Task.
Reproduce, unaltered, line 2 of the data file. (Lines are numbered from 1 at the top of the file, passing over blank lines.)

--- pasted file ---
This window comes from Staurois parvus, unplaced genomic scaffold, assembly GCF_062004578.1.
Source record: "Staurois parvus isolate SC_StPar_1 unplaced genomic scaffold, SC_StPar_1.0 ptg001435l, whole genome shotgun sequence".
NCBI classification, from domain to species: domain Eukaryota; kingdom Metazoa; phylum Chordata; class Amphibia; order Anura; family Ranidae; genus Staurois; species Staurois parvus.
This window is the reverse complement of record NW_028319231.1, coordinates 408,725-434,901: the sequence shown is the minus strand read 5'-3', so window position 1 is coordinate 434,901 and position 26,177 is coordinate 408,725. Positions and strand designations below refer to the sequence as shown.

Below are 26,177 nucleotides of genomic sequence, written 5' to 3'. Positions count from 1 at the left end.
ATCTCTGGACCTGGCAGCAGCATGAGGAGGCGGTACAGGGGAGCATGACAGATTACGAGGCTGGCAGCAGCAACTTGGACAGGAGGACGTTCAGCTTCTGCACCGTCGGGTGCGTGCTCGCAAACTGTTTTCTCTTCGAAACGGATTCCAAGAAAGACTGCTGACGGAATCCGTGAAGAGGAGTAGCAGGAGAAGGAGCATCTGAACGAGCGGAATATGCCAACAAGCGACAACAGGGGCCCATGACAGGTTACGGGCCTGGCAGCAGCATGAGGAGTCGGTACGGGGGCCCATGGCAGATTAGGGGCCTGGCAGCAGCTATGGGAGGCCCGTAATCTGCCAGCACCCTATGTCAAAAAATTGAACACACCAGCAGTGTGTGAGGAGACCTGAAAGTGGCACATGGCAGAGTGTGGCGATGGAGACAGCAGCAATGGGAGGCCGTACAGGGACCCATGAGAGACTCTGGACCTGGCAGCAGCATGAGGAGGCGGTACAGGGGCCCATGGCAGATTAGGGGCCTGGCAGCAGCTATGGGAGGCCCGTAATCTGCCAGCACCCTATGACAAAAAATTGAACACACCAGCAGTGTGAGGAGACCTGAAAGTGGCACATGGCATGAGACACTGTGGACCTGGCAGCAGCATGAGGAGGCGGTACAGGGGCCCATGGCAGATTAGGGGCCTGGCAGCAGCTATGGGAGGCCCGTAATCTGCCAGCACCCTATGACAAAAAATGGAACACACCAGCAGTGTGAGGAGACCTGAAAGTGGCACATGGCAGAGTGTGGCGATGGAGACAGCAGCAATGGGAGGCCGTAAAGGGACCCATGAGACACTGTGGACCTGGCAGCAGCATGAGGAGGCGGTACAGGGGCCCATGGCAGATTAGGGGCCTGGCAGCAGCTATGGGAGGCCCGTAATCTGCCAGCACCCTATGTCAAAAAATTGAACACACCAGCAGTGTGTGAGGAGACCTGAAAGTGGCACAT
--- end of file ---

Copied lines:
Source record: "Staurois parvus isolate SC_StPar_1 unplaced genomic scaffold, SC_StPar_1.0 ptg001435l, whole genome shotgun sequence".